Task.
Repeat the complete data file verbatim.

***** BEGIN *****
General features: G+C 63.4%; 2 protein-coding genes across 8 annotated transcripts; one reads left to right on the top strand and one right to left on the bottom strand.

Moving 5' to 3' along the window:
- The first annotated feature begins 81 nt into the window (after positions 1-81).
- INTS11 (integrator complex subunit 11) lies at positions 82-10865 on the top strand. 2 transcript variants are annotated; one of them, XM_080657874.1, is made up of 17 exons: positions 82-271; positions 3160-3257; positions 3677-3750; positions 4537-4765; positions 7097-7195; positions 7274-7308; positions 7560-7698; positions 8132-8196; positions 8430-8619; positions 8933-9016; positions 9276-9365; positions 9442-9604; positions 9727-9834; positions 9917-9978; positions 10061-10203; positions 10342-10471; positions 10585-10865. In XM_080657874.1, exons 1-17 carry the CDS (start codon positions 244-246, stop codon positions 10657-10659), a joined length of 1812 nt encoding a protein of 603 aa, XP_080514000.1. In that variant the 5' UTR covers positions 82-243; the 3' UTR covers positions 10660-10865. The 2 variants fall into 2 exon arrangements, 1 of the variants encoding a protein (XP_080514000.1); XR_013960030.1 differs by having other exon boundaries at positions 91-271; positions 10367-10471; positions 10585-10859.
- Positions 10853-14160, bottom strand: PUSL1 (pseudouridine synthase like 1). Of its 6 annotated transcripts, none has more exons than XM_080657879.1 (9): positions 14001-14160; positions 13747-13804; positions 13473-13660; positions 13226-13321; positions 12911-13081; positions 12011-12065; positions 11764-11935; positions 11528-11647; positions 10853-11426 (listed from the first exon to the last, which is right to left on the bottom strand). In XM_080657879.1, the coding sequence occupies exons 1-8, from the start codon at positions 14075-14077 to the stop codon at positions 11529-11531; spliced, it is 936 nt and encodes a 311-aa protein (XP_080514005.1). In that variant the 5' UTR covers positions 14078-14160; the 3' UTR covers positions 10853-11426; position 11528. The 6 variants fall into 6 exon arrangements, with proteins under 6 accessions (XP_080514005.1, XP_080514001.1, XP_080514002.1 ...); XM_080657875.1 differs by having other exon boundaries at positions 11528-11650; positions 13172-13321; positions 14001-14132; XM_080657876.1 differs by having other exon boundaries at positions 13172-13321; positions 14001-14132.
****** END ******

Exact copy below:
General features: G+C 63.4%; 2 protein-coding genes across 8 annotated transcripts; one reads left to right on the top strand and one right to left on the bottom strand.

Moving 5' to 3' along the window:
- The first annotated feature begins 81 nt into the window (after positions 1-81).
- INTS11 (integrator complex subunit 11) lies at positions 82-10865 on the top strand. 2 transcript variants are annotated; one of them, XM_080657874.1, is made up of 17 exons: positions 82-271; positions 3160-3257; positions 3677-3750; positions 4537-4765; positions 7097-7195; positions 7274-7308; positions 7560-7698; positions 8132-8196; positions 8430-8619; positions 8933-9016; positions 9276-9365; positions 9442-9604; positions 9727-9834; positions 9917-9978; positions 10061-10203; positions 10342-10471; positions 10585-10865. In XM_080657874.1, exons 1-17 carry the CDS (start codon positions 244-246, stop codon positions 10657-10659), a joined length of 1812 nt encoding a protein of 603 aa, XP_080514000.1. In that variant the 5' UTR covers positions 82-243; the 3' UTR covers positions 10660-10865. The 2 variants fall into 2 exon arrangements, 1 of the variants encoding a protein (XP_080514000.1); XR_013960030.1 differs by having other exon boundaries at positions 91-271; positions 10367-10471; positions 10585-10859.
- Positions 10853-14160, bottom strand: PUSL1 (pseudouridine synthase like 1). Of its 6 annotated transcripts, none has more exons than XM_080657879.1 (9): positions 14001-14160; positions 13747-13804; positions 13473-13660; positions 13226-13321; positions 12911-13081; positions 12011-12065; positions 11764-11935; positions 11528-11647; positions 10853-11426 (listed from the first exon to the last, which is right to left on the bottom strand). In XM_080657879.1, the coding sequence occupies exons 1-8, from the start codon at positions 14075-14077 to the stop codon at positions 11529-11531; spliced, it is 936 nt and encodes a 311-aa protein (XP_080514005.1). In that variant the 5' UTR covers positions 14078-14160; the 3' UTR covers positions 10853-11426; position 11528. The 6 variants fall into 6 exon arrangements, with proteins under 6 accessions (XP_080514005.1, XP_080514001.1, XP_080514002.1 ...); XM_080657875.1 differs by having other exon boundaries at positions 11528-11650; positions 13172-13321; positions 14001-14132; XM_080657876.1 differs by having other exon boundaries at positions 13172-13321; positions 14001-14132.